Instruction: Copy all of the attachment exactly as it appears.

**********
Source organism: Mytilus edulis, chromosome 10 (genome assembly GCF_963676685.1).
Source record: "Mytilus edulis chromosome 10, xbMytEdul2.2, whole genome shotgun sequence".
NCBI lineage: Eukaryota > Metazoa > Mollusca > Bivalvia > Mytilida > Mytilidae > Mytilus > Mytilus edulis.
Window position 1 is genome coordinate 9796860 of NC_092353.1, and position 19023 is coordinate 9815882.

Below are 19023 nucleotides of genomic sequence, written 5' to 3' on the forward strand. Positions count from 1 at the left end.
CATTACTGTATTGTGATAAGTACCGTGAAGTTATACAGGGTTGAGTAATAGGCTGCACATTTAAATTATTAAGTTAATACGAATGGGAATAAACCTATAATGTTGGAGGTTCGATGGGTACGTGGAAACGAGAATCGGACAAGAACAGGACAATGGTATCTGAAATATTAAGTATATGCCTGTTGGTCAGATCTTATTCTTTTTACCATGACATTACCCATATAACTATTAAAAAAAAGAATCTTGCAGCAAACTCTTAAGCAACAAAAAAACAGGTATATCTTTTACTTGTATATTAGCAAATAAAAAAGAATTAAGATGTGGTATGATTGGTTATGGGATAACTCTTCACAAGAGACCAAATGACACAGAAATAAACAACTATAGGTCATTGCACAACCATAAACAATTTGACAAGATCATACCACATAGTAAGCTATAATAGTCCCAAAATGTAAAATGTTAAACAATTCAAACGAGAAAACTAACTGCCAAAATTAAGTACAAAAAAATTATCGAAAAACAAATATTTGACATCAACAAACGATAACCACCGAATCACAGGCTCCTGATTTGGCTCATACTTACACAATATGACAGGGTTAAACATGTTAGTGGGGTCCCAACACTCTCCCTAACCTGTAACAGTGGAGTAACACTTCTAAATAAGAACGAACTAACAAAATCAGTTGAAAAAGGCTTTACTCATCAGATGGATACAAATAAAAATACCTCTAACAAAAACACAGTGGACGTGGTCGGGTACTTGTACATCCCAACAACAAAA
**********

Source organism: Mytilus edulis, chromosome 10 (genome assembly GCF_963676685.1).
Source record: "Mytilus edulis chromosome 10, xbMytEdul2.2, whole genome shotgun sequence".
NCBI lineage: Eukaryota > Metazoa > Mollusca > Bivalvia > Mytilida > Mytilidae > Mytilus > Mytilus edulis.
Window position 1 is genome coordinate 9796860 of NC_092353.1, and position 19023 is coordinate 9815882.

Below are 19023 nucleotides of genomic sequence, written 5' to 3' on the forward strand. Positions count from 1 at the left end.
CATTACTGTATTGTGATAAGTACCGTGAAGTTATACAGGGTTGAGTAATAGGCTGCACATTTAAATTATTAAGTTAATACGAATGGGAATAAACCTATAATGTTGGAGGTTCGATGGGTACGTGGAAACGAGAATCGGACAAGAACAGGACAATGGTATCTGAAATATTAAGTATATGCCTGTTGGTCAGATCTTATTCTTTTTACCATGACATTACCCATATAACTATTAAAAAAAAGAATCTTGCAGCAAACTCTTAAGCAACAAAAAAACAGGTATATCTTTTACTTGTATATTAGCAAATAAAAAAGAATTAAGATGTGGTATGATTGGTTATGGGATAACTCTTCACAAGAGACCAAATGACACAGAAATAAACAACTATAGGTCATTGCACAACCATAAACAATTTGACAAGATCATACCACATAGTAAGCTATAATAGTCCCAAAATGTAAAATGTTAAACAATTCAAACGAGAAAACTAACTGCCAAAATTAAGTACAAAAAAATTATCGAAAAACAAATATTTGACATCAACAAACGATAACCACCGAATCACAGGCTCCTGATTTGGCTCATACTTACACAATATGACAGGGTTAAACATGTTAGTGGGGTCCCAACACTCTCCCTAACCTGTAACAGTGGAGTAACACTTCTAAATAAGAACGAACTAACAAAATCAGTTGAAAAAGGCTTTACTCATCAGATGGATACAAATAAAAATACCTCTAACAAAAACACAGTGGACGTGGTCGGGTACTTGTACATCCCAACAACAAAA